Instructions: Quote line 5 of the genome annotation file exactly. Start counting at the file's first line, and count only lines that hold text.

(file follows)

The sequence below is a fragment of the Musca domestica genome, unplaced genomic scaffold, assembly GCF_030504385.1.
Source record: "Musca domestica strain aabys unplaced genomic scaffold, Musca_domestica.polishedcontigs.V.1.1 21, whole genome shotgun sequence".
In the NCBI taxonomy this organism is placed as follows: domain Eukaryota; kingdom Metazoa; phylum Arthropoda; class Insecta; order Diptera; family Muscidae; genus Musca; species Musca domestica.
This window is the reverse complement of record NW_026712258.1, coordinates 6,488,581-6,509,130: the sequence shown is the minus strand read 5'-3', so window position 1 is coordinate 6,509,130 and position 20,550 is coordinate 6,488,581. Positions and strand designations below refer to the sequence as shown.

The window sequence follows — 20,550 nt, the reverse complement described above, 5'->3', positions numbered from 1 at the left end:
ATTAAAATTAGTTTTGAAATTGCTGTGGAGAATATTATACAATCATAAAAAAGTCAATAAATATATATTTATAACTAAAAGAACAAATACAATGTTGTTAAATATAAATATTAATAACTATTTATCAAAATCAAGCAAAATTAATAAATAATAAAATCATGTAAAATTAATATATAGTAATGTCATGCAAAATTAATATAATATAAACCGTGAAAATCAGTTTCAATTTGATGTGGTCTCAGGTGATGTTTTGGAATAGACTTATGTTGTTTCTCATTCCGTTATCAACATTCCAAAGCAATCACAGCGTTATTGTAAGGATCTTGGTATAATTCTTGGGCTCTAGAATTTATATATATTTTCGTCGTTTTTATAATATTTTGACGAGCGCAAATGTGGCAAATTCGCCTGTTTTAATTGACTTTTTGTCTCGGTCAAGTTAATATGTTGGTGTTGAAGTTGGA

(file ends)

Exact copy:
The window sequence follows — 20,550 nt, the reverse complement described above, 5'->3', positions numbered from 1 at the left end: